Pea­cock who loved the river Thames

Buckinghamshire Advertiser - - NOSTALGIA -

THOMAS Love Pea­cock was once listed 62nd in a list com­piled by a na­tional news­pa­per of for­got­ten au­thors.

His­to­rian DON­ALD STAN­LEY looks at once cel­e­brated au­thor Thomas Love Pea­cock who was friends with the poet Shelley had four chil­dren.

Orig­i­nally his only son, Ed­ward Gtryffydh, served in the In­dian Navy but for health rea­sons re­turned to Eng­land where he qual­i­fied as a lawyer and fol­lowed his fa­ther by join­ing the East In­dia Com­pany and be­com­ing a pub­lished poet.

He re­flected his fa­ther’s love of the Thames when he be­came a mem­ber of the Thames Club, win­ning sev­eral races in­clud­ing the Di­a­mond Chal­lenge Sculls at Hen­ley Royal Re­gatta and the Wing­field Sculls.

Another sim­i­lar­ity was that be­fore meet­ing and mar­ry­ing his wife, the young Pea­cock’s en­gage­ment to another lady was ended by one of her rel­a­tives – an event com­mem­o­rated in his poem ‘Newark Abbey’.

It is un­der­stood that Pea­cock se­nior him­self dis­ap­proved of Ed­ward’s mar­riage.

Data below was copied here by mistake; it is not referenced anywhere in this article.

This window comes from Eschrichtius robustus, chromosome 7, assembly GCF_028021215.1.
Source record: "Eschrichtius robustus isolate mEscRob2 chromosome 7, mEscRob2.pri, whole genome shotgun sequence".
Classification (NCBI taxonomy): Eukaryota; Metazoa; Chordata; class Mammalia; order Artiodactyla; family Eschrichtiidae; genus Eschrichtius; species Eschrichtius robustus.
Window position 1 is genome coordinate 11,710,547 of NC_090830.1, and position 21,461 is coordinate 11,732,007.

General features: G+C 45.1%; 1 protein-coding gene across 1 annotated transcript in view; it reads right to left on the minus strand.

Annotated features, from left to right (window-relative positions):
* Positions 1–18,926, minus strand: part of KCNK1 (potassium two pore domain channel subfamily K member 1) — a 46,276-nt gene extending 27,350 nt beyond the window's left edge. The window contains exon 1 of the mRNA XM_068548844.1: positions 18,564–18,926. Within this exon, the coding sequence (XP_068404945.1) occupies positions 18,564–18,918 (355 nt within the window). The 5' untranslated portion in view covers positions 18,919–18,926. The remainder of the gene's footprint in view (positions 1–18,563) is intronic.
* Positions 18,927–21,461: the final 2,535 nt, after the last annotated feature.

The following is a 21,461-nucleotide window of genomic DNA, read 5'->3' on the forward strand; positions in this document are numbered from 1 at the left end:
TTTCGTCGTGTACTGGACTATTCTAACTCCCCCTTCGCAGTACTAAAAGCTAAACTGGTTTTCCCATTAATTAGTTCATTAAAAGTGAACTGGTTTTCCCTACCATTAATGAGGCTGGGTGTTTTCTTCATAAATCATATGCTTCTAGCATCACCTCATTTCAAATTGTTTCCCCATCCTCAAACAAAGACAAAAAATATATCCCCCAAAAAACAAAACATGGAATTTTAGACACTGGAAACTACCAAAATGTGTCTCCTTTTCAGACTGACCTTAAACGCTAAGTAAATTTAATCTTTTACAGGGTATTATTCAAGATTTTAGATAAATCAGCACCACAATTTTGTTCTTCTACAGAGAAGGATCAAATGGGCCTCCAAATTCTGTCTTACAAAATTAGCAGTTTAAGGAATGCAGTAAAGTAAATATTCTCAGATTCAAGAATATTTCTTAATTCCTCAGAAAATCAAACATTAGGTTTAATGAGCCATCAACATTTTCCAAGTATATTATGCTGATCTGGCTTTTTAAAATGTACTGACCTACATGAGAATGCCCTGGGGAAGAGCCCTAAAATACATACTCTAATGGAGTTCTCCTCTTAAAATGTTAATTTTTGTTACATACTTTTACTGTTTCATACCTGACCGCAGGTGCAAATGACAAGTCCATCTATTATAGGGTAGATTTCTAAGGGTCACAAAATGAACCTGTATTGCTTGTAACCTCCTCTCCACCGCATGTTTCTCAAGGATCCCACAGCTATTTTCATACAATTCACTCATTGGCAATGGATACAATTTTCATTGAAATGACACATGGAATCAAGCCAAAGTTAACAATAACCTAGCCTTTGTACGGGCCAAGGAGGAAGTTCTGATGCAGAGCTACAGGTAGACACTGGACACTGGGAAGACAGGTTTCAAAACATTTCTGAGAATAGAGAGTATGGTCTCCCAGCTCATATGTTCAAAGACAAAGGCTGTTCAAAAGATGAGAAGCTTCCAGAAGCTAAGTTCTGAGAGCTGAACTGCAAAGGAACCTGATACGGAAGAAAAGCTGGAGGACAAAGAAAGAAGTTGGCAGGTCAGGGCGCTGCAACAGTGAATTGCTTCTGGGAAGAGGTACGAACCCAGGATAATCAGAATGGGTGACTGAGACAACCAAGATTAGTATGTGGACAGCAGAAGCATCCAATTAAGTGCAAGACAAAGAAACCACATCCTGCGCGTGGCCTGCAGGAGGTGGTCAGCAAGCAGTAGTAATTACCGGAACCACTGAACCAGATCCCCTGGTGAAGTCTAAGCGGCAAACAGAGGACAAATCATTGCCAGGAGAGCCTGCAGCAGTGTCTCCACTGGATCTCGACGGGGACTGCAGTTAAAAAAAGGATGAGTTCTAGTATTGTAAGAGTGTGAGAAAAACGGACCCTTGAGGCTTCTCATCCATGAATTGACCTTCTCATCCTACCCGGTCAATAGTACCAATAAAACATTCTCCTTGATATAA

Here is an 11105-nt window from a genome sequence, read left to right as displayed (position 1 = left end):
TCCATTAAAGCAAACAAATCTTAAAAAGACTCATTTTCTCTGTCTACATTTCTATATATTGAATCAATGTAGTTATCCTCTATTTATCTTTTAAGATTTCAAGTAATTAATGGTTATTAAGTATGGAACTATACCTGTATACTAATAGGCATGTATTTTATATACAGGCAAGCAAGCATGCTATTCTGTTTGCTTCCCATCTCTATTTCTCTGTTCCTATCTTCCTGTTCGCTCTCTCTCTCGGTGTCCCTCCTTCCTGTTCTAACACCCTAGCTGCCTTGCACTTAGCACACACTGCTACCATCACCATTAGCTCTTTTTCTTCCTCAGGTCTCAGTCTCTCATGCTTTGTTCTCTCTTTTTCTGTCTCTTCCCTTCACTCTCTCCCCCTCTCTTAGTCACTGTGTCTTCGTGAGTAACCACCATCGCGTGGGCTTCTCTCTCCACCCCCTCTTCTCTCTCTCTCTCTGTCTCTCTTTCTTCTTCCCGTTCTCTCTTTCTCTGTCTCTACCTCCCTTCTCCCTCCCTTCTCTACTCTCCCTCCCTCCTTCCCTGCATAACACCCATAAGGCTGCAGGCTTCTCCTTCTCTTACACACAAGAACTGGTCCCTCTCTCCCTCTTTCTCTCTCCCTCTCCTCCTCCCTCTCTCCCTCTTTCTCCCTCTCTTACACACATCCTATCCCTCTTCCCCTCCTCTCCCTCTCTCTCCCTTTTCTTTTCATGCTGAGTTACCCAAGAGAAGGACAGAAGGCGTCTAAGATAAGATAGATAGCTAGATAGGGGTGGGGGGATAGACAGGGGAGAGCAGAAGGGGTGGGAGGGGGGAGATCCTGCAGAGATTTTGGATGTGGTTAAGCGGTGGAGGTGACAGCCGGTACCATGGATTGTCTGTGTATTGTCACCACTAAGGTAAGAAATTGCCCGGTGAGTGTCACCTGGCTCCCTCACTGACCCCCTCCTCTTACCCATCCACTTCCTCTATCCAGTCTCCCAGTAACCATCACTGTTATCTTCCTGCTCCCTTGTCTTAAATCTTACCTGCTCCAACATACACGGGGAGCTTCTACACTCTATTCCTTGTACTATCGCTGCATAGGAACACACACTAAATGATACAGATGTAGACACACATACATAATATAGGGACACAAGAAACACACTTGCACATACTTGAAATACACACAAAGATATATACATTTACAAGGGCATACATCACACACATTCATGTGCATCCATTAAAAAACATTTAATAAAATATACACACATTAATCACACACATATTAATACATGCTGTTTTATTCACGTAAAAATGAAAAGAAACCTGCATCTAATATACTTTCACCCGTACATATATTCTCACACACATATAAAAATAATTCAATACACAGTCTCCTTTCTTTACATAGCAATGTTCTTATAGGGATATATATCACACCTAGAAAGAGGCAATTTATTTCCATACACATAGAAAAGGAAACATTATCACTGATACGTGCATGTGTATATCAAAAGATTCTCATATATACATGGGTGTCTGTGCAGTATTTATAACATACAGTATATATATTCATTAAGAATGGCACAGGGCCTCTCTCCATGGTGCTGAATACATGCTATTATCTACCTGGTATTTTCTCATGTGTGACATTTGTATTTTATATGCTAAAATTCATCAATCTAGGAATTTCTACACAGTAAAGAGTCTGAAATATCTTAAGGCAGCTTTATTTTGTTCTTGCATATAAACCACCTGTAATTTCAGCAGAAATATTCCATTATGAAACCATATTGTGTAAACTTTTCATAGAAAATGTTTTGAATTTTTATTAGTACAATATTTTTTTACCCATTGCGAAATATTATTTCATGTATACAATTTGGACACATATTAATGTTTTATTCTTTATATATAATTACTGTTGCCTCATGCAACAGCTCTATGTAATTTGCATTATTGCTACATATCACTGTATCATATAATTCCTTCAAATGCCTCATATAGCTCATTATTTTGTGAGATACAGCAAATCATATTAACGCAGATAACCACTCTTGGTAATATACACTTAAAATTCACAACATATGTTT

His rambling and vague yet witty nov­els have been de­scribed as re­mark­able for their good sense and wit, and read­ing them com­pared to eaves­drop­ping on in­tel­lec­tu­als of the past con­vers­ing in an English pub.

He was one of many from the world of arts who have made their home in Mar­low such as Jerome K Jerome whilst writ­ing ‘Three Men in a Boat’, T S Eliot, and Pea­cock’s fel­low writer and friend Percy Bysshe Shelley for whom Pea­cock acted also as busi­ness agent.

Pea­cock’s school­ing ended when he was aged thir­teen but on his own he stud­ied French, Ital­ian and English lit­er­a­ture.

He taught him­self po­etry and it was his pub­lished po­ems that brought him to the at­ten­tion of Shelley.

Dur­ing this time he sup­ported him­self by clerk­ing which he in­ter­spersed with walks in­clud­ing one of two weeks trac­ing the Thames from its source to his mother’s home in Chert­sey.

He was in his mid- thir­ties when he was in­vited to join the East In­dia Com­pany in their drive to re­cruit tal­ented staff.

He did not dis­ap­point them, show­ing an ap­ti­tude for draft­ing of­fi­cial pa­pers and rep­re­sent­ing the com­pany be­fore par­lia­men­tary com­mit­tees.

He spe­cialised in steam nav­i­ga­tion, su­per­in­tend­ing the con­struc­tion of iron steam­ers which round- ed the Cape to par­tic­i­pate in the Chi­nese War the Suez Canal not be­ing opened un­til 1869.

Pea­cock was de­scribed as a kind-hearted and ge­nial in­di­vid­ual who loved to share his en­joy­ment of life around him.

Through­out his time with the East In­dia Com­pany, from which he re­tired in 1856, he con­tin­ued to con­trib­ute to var­i­ous lit­er­ary pub­li­ca­tions.

Pea­cock mar­ried and

Pea­cocks wrote nov­els, po­etry and es­says

The Thames at Mar­low

Newspapers in English

Newspapers from UK

© PressReader. All rights reserved.